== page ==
As a leader, one of your most important jobs is to develop your managers. Most of us are pretty good at doing that with newly promoted person, but we often slow down or stop developing them once they attain a certain amount of experience and competency.
Here are three ways you may or may not have put into action with your more seasoned management team.
1. Delegate improving a particular metric or category sales over a 60-90 day period. This could be a particular category or brand, increasing ADS or conversion/transactions, or any other area of performance that can be improved.
This is not about being in charge of a department. This is taking full responsibility for analyzing current performance and approach, coming up with a plan to improve, and following through and working the plan. Taking something like this on for two or three months is an incredible opportunity for your assistant to develop, and for you to coach her.
2. The phantom sabbatical. What would happen if today you decided to take a six-month sabbatical? (Besides buying that new bathing suit and/or golf clubs you'd want to take with you!) Would your leadership team be ready to step in and run the store? Would they know how to do everything?
Usually when I ask that I question the response is something like, "Yes, for the most part, but I would need to show or teach this or that." Bingo! What is your leadership team's this or that? That's a great area to focus development.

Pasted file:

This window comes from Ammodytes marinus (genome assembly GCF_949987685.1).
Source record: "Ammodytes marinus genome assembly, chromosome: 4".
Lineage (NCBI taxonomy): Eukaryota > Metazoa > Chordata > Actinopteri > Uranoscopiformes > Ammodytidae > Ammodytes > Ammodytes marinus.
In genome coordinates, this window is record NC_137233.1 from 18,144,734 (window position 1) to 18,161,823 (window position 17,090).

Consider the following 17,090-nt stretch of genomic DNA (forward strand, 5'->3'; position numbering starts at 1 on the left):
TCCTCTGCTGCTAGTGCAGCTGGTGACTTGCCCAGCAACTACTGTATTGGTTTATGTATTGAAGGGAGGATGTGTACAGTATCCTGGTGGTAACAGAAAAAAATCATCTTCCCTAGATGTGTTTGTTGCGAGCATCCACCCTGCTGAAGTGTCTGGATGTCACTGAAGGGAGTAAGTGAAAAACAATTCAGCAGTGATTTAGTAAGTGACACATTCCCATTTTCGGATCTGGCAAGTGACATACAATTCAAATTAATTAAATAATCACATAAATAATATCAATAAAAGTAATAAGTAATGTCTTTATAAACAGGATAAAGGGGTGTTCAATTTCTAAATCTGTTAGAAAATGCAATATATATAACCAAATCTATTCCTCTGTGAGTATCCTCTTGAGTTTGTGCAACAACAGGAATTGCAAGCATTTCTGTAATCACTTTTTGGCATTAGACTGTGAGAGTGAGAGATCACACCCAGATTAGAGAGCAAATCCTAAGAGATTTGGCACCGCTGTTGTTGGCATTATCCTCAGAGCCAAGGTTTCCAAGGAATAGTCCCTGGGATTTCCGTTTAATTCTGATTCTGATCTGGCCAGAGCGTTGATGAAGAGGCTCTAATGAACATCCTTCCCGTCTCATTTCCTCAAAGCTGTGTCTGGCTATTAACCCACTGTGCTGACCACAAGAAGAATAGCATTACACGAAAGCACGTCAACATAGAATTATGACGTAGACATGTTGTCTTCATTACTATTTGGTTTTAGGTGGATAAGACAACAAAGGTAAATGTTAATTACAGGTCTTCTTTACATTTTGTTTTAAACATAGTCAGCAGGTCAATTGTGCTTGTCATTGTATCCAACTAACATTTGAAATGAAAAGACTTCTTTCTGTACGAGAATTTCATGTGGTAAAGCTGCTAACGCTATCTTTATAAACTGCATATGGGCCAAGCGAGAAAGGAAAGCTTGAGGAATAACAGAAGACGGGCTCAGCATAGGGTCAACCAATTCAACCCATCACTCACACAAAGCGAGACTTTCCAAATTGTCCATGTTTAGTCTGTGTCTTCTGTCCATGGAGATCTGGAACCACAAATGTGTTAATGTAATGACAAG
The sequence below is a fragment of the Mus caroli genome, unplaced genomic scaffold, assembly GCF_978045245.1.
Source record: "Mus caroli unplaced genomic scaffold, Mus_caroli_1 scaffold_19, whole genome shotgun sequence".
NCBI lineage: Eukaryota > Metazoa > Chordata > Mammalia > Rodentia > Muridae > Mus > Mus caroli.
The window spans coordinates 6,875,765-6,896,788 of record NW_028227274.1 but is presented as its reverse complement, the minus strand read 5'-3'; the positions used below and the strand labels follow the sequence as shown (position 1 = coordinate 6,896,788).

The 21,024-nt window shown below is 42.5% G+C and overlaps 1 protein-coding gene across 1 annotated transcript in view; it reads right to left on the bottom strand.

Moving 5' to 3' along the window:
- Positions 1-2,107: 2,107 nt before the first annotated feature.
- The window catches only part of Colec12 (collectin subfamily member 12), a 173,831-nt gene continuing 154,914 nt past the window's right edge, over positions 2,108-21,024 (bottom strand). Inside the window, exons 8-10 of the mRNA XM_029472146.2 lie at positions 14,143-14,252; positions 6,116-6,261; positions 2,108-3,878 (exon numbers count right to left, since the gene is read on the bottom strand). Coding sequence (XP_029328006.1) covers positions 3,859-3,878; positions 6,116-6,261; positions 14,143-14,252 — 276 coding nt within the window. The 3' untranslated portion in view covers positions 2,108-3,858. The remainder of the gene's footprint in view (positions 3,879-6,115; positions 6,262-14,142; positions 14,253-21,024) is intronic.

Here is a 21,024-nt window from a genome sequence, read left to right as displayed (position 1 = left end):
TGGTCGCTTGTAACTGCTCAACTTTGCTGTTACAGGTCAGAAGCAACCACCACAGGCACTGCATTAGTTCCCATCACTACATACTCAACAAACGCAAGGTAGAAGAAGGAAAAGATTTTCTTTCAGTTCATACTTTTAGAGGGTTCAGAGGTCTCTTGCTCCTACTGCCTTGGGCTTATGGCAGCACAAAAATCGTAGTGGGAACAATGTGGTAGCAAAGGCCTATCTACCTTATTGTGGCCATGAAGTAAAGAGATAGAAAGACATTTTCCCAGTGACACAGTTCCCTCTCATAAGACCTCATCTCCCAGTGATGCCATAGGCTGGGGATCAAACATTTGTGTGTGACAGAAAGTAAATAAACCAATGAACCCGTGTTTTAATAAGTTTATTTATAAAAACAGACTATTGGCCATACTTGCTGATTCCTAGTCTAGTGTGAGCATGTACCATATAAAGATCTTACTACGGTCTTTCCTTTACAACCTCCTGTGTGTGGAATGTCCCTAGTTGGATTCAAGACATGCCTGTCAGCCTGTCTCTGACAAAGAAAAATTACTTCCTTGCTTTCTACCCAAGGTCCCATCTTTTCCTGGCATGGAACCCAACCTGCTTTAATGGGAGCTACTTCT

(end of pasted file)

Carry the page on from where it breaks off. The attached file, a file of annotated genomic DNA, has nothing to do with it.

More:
3. Coaching the coach in person. It is important to give your managers feedback on how well they coach the staff, and the only way to do this effectively is to observe them while they're coaching.
At least once a month, if not more, tell the staff that one of your managers is in charge for the day. They should see you as just another associate. Observe the manager and give her/him feedback at a couple points during the day. Don't wait until the end of the day, or the person will miss the opportunity to immediately apply the feedback.
Other coaching the coach opportunities include having managers lead staff meetings, join in on Take Fives, and even have them lead one-on-one discussions with associates.
So let me ask, how consistently are you developing your seasoned managers? Which of these tips might you apply, or is there something else you’ve been considering that you could move forward with?